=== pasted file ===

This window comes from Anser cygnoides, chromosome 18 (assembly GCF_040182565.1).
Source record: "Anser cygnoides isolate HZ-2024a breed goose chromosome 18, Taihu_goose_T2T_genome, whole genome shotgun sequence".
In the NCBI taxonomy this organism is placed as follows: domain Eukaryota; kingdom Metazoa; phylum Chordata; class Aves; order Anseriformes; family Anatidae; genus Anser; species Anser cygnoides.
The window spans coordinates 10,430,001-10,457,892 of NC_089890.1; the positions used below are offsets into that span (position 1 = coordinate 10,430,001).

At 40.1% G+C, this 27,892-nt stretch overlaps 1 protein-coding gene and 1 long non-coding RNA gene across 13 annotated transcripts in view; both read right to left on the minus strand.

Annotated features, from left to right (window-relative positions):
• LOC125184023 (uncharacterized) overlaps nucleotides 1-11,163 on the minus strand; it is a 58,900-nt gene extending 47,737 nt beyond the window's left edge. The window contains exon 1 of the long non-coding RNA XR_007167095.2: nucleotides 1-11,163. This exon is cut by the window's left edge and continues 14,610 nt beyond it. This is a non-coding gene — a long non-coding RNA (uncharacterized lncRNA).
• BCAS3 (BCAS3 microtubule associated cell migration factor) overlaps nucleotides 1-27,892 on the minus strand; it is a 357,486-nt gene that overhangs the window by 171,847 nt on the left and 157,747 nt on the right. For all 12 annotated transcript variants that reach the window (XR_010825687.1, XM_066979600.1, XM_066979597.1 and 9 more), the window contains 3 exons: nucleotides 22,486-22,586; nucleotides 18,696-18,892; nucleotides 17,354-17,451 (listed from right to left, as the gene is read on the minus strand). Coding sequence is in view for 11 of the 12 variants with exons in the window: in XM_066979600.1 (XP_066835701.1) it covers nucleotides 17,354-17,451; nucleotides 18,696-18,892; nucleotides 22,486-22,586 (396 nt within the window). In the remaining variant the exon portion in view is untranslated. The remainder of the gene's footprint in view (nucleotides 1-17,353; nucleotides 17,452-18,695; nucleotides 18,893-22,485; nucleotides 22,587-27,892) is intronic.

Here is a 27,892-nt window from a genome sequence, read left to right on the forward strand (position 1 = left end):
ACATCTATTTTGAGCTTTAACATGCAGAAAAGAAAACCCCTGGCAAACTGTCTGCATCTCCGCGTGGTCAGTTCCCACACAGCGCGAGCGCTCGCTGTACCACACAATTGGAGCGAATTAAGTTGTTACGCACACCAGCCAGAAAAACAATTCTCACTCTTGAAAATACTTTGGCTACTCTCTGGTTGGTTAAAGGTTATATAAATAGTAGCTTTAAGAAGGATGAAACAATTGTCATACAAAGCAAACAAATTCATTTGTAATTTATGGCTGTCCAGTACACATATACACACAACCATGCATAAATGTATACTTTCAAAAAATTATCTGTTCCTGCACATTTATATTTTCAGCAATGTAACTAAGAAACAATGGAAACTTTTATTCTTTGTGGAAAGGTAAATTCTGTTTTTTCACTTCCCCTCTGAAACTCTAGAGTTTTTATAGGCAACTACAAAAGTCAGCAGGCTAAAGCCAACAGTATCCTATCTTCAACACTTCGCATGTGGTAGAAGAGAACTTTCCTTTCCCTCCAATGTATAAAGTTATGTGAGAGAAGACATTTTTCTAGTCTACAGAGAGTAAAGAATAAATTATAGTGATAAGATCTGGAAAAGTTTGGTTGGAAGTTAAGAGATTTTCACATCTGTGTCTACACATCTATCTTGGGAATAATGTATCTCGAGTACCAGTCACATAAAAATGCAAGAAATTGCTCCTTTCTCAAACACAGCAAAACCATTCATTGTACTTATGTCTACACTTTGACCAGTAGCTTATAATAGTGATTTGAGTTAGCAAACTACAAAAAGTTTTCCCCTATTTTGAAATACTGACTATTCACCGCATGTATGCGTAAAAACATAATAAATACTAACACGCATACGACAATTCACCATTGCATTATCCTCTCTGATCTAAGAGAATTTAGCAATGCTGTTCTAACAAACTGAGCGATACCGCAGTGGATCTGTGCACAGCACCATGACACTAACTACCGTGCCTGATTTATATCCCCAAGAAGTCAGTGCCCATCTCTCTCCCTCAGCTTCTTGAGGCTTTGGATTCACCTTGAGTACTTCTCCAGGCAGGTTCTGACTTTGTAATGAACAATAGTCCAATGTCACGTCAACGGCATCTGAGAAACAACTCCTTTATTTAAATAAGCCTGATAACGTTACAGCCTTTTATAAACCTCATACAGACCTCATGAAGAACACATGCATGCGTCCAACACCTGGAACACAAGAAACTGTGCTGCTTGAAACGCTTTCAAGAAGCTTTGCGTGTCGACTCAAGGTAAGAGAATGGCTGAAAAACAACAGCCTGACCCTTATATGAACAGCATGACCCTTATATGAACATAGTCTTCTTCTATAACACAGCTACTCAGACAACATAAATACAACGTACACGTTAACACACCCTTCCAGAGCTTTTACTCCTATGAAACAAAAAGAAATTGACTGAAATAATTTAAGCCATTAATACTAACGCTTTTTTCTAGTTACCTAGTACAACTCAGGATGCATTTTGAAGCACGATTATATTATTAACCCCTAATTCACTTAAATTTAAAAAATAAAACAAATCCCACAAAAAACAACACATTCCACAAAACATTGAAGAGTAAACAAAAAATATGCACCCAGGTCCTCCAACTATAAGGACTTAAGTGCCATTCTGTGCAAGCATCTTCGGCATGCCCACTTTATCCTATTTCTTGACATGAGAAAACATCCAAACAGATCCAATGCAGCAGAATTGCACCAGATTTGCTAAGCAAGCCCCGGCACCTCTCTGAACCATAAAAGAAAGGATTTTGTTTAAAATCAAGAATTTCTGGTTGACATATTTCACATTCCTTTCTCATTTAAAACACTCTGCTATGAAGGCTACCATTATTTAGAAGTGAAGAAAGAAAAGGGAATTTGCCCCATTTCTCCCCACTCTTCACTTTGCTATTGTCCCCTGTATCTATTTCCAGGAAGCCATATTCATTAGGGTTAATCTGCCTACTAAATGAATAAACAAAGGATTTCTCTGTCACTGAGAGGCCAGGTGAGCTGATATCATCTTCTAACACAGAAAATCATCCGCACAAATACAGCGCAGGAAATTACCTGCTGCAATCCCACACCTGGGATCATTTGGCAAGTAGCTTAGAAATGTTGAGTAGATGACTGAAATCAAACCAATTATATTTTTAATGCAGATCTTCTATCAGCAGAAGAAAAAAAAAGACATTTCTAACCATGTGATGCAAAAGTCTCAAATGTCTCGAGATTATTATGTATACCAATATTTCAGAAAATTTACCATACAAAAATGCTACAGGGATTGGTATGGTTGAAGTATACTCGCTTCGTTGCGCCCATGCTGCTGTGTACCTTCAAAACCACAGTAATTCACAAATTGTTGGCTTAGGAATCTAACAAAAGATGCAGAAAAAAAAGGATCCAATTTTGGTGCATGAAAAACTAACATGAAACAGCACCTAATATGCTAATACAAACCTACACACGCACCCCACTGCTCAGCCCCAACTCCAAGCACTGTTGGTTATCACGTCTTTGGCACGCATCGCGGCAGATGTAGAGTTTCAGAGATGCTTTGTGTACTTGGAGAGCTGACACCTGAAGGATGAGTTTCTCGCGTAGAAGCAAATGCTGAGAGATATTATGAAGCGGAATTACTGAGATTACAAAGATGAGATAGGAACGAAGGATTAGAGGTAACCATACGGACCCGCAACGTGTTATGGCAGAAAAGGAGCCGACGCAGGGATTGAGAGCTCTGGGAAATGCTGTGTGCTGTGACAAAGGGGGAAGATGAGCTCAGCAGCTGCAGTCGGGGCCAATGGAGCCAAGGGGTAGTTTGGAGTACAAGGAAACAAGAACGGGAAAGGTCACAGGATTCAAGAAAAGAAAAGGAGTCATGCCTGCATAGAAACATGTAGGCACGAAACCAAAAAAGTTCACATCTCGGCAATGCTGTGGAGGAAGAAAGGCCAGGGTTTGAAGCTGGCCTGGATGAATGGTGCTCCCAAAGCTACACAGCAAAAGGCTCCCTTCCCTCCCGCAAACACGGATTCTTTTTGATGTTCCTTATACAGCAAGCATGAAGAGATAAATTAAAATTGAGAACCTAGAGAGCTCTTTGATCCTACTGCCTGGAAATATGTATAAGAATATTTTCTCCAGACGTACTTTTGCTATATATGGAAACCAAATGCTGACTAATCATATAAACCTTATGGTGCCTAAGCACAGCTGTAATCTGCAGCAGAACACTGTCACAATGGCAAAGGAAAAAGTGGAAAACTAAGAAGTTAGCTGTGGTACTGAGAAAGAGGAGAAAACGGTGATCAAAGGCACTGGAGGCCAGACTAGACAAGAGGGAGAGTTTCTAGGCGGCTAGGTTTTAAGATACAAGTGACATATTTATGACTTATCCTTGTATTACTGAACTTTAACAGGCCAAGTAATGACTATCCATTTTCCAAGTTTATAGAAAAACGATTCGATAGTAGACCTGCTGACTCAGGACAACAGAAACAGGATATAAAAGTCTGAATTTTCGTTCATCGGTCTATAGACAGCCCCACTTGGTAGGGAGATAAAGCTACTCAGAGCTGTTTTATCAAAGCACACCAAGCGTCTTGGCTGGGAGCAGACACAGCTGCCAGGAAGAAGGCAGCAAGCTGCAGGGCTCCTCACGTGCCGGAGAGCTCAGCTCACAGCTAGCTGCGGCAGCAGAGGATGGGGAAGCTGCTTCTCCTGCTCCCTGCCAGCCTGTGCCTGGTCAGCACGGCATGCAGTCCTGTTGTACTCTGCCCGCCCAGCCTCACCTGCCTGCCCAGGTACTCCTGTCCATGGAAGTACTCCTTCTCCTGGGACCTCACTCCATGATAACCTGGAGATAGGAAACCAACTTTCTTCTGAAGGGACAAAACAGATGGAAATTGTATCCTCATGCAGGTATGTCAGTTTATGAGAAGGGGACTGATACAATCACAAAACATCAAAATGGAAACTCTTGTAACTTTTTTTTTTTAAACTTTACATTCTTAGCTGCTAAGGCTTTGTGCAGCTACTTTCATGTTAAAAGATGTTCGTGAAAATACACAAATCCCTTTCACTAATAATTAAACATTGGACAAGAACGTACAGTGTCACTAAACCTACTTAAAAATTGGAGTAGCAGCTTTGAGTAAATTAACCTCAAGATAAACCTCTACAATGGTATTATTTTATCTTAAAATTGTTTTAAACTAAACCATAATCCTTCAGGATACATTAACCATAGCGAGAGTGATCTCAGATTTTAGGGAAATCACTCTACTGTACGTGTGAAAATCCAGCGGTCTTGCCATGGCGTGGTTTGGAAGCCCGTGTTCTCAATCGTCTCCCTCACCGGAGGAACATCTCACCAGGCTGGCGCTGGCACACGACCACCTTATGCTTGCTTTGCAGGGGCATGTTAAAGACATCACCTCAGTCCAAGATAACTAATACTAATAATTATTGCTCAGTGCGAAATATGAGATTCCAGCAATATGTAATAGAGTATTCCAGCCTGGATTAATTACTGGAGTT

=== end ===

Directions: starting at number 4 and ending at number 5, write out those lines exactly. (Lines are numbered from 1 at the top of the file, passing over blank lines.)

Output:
The window spans coordinates 10,430,001-10,457,892 of NC_089890.1; the positions used below are offsets into that span (position 1 = coordinate 10,430,001).

At 40.1% G+C, this 27,892-nt stretch overlaps 1 protein-coding gene and 1 long non-coding RNA gene across 13 annotated transcripts in view; both read right to left on the minus strand.